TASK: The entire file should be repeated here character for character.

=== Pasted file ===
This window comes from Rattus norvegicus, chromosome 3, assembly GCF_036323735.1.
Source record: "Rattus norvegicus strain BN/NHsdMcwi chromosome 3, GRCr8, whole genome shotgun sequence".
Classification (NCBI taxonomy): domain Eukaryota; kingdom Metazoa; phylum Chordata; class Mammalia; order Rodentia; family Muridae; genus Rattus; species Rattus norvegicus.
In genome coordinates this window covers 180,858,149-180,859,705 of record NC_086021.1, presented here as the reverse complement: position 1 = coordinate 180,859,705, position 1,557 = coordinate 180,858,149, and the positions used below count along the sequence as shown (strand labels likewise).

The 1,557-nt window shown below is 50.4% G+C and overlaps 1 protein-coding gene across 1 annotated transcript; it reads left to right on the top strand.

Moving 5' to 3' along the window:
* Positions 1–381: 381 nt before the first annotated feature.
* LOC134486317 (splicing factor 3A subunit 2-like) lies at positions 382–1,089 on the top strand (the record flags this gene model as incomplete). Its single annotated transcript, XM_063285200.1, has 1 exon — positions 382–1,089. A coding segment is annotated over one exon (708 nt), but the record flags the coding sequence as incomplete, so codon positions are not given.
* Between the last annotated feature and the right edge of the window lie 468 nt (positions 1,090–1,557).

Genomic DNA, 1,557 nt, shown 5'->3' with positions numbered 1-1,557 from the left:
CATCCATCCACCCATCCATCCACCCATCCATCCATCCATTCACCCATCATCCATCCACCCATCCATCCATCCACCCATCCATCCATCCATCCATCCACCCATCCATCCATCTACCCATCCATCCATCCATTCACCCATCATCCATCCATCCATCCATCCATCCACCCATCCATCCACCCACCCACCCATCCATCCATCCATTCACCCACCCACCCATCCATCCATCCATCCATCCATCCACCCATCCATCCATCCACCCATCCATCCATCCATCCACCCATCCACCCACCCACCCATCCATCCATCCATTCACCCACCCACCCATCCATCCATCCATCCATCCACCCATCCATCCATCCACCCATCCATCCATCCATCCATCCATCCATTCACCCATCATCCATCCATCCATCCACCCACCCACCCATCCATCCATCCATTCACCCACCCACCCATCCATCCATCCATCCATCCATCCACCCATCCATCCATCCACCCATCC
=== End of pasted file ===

This window comes from Rattus norvegicus, chromosome 3, assembly GCF_036323735.1.
Source record: "Rattus norvegicus strain BN/NHsdMcwi chromosome 3, GRCr8, whole genome shotgun sequence".
Classification (NCBI taxonomy): domain Eukaryota; kingdom Metazoa; phylum Chordata; class Mammalia; order Rodentia; family Muridae; genus Rattus; species Rattus norvegicus.
In genome coordinates this window covers 180,858,149-180,859,705 of record NC_086021.1, presented here as the reverse complement: position 1 = coordinate 180,859,705, position 1,557 = coordinate 180,858,149, and the positions used below count along the sequence as shown (strand labels likewise).

The 1,557-nt window shown below is 50.4% G+C and overlaps 1 protein-coding gene across 1 annotated transcript; it reads left to right on the top strand.

Moving 5' to 3' along the window:
* Positions 1–381: 381 nt before the first annotated feature.
* LOC134486317 (splicing factor 3A subunit 2-like) lies at positions 382–1,089 on the top strand (the record flags this gene model as incomplete). Its single annotated transcript, XM_063285200.1, has 1 exon — positions 382–1,089. A coding segment is annotated over one exon (708 nt), but the record flags the coding sequence as incomplete, so codon positions are not given.
* Between the last annotated feature and the right edge of the window lie 468 nt (positions 1,090–1,557).

Genomic DNA, 1,557 nt, shown 5'->3' with positions numbered 1-1,557 from the left:
CATCCATCCACCCATCCATCCACCCATCCATCCATCCATTCACCCATCATCCATCCACCCATCCATCCATCCACCCATCCATCCATCCATCCATCCACCCATCCATCCATCTACCCATCCATCCATCCATTCACCCATCATCCATCCATCCATCCATCCATCCACCCATCCATCCACCCACCCACCCATCCATCCATCCATTCACCCACCCACCCATCCATCCATCCATCCATCCATCCACCCATCCATCCATCCACCCATCCATCCATCCATCCACCCATCCACCCACCCACCCATCCATCCATCCATTCACCCACCCACCCATCCATCCATCCATCCATCCACCCATCCATCCATCCACCCATCCATCCATCCATCCATCCATCCATTCACCCATCATCCATCCATCCATCCACCCACCCACCCATCCATCCATCCATTCACCCACCCACCCATCCATCCATCCATCCATCCATCCACCCATCCATCCATCCACCCATCC